Sitting down and writing a novel is a huge achievement and one you should be proud of. The same goes for a non-fiction book – producing work like that takes a lot of time and effort, and it’s something that not many people pull off in their lifetime. However, once your book is written, you have the added pressure of needing to sell it. A lot of writers make the mistake of thinking that dumping their book online is all they need to do to sell their novel, however if you want any sort of commercial success, you’ll need to promote your work. Fortunately, self-promotion is simple when you follow the 7 tips below.

  1. Have a ‘.com’ Domain

If you want to be seen as a professional writer and author then you’ll need a fully-fledged website. People rarely want to spend their money on amateur work as there’s a risk…

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The Heart Stone Chronicles: The Swamp Fairy #FREE on Amazon 6/23 & 6/24

A great book you’re sure to love.

Colleen Chesebro ~ Fairy Whisperer

girl reading ad 2

TODAY’S THE DAY!

The Heart Stone Chronicles: The Swamp Fairy is Free on Amazon today and tomorrow to celebrate International Fairy Day!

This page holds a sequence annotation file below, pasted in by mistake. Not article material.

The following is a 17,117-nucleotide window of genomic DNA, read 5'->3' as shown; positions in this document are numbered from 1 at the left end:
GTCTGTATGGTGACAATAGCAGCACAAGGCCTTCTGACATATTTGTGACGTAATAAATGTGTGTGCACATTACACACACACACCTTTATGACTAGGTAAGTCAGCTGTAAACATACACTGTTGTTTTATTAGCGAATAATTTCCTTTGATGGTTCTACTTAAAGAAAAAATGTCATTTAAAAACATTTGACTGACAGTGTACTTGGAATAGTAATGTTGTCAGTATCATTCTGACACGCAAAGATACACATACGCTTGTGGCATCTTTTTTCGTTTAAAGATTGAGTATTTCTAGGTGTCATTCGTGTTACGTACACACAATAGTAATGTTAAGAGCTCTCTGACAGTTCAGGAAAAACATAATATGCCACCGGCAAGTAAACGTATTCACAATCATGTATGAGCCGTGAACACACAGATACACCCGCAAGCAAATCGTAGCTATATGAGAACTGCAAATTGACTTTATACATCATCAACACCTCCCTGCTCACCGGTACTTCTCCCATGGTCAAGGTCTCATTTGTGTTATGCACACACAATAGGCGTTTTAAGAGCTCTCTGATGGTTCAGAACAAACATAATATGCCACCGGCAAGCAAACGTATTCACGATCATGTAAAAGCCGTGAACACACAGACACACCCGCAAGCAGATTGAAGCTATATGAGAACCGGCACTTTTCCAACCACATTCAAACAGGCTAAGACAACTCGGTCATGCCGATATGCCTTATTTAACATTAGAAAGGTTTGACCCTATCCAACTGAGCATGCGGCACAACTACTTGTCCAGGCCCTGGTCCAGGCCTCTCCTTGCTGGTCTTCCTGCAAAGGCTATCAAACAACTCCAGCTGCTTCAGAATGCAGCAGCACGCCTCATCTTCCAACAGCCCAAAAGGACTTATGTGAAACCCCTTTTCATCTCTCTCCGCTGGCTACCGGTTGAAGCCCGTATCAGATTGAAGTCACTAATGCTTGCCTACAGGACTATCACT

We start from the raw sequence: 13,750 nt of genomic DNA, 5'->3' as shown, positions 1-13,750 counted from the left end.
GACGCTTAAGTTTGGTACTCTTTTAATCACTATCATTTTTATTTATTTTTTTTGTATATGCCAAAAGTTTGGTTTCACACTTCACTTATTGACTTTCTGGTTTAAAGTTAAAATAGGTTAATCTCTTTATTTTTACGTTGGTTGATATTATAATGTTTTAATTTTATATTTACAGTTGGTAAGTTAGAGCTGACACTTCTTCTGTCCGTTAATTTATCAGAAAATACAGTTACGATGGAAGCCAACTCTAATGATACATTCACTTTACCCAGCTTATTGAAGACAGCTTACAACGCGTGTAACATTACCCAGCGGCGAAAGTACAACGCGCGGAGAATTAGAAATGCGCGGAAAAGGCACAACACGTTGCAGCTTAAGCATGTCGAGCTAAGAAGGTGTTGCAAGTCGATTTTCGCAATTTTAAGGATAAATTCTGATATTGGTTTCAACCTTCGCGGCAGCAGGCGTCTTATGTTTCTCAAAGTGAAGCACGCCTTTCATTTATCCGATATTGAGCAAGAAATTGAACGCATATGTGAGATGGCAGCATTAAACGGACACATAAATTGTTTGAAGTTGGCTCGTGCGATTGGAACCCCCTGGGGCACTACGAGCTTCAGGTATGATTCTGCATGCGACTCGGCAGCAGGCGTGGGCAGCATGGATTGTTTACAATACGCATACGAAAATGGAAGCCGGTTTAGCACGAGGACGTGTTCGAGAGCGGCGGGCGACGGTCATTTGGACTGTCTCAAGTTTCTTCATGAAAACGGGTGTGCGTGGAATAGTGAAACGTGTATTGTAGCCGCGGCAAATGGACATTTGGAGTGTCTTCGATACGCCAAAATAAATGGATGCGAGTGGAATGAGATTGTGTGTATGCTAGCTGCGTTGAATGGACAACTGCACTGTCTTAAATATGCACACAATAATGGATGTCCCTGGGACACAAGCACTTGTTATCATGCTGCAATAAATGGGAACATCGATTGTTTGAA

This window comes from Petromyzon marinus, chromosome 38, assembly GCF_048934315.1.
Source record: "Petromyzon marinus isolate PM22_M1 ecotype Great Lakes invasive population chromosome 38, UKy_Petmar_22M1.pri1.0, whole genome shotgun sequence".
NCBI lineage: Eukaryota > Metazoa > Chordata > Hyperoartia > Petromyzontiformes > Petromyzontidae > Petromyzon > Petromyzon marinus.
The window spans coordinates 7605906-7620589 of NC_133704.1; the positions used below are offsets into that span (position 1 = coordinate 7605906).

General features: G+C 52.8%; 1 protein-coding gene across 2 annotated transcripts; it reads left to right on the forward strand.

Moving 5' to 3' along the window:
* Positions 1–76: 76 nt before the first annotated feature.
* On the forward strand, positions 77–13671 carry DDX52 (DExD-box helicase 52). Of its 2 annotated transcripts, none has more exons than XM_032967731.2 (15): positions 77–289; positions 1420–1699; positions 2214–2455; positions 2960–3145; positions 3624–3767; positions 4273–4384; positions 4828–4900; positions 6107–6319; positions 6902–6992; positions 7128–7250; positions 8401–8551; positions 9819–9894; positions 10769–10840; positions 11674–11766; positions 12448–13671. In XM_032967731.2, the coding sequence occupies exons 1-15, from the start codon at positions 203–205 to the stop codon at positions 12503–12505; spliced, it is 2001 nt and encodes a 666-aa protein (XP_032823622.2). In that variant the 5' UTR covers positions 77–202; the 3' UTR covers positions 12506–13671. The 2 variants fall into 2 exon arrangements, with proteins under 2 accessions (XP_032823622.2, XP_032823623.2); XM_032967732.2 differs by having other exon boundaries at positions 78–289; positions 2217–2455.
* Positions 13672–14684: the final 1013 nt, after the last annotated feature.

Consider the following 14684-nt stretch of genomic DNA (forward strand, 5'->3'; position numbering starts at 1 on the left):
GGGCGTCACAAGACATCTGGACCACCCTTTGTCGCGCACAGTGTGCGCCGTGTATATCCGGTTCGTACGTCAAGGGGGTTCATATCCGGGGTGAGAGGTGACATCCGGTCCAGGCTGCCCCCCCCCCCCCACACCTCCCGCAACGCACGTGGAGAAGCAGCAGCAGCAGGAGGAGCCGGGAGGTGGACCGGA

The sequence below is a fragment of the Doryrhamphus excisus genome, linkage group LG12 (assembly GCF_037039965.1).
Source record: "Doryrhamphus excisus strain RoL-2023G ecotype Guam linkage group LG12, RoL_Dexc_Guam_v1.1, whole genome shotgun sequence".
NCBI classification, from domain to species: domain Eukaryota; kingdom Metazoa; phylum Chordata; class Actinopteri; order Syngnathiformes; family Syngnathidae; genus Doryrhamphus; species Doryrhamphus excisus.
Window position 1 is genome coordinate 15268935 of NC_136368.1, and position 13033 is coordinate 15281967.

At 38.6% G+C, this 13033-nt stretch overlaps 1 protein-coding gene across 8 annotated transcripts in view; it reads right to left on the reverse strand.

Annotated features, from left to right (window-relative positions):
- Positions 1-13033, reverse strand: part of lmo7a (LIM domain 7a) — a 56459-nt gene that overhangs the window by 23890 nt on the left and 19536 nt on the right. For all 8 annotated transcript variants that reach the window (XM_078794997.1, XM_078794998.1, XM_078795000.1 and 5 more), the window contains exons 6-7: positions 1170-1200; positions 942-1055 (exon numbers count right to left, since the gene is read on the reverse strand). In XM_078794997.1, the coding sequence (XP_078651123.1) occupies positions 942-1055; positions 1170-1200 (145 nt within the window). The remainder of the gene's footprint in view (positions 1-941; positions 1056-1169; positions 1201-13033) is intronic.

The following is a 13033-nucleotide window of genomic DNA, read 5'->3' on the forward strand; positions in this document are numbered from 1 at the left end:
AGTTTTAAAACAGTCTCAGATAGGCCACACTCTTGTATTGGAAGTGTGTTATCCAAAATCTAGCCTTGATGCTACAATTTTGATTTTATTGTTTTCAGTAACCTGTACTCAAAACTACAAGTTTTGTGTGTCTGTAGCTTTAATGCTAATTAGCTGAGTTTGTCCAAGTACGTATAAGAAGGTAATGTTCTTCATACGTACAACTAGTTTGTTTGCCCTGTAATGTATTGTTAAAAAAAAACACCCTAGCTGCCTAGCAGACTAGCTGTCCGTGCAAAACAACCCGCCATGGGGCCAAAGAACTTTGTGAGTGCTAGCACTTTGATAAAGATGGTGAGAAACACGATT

Cover by Bookxeedo Book Covers

This is your chance to experience the magic of the fairy nymphs. Here is some insight into some of the ideas behind the symbolism in the story and my use of the number seven, rainbows, and ancient Greek Mythology that I sprinkled throughout the novel.

The number seven is significant in early folklore and Christianity. Seven was creatively used in many myths and fairy stories from our childhood. Snow White and the Seven Dwarfs is always the first fairy tale that comes to mind that used the number seven.

The Seed of Life, mysticalnumbers.com

Seven circles intertwine to form the symbol called “The Seed of Life.” The Seed of Life symbolizes the six days of creation. The central circle symbolizes the day of…

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Celebrate the small things

Hi Everyone,
Hope you had a great week. Every Friday we write about things that make us happy. Be sure to stop by LexaCain.blogspot.com to see what she and her blogging partners have to say this week.
Here’s what we’re celebrating this week: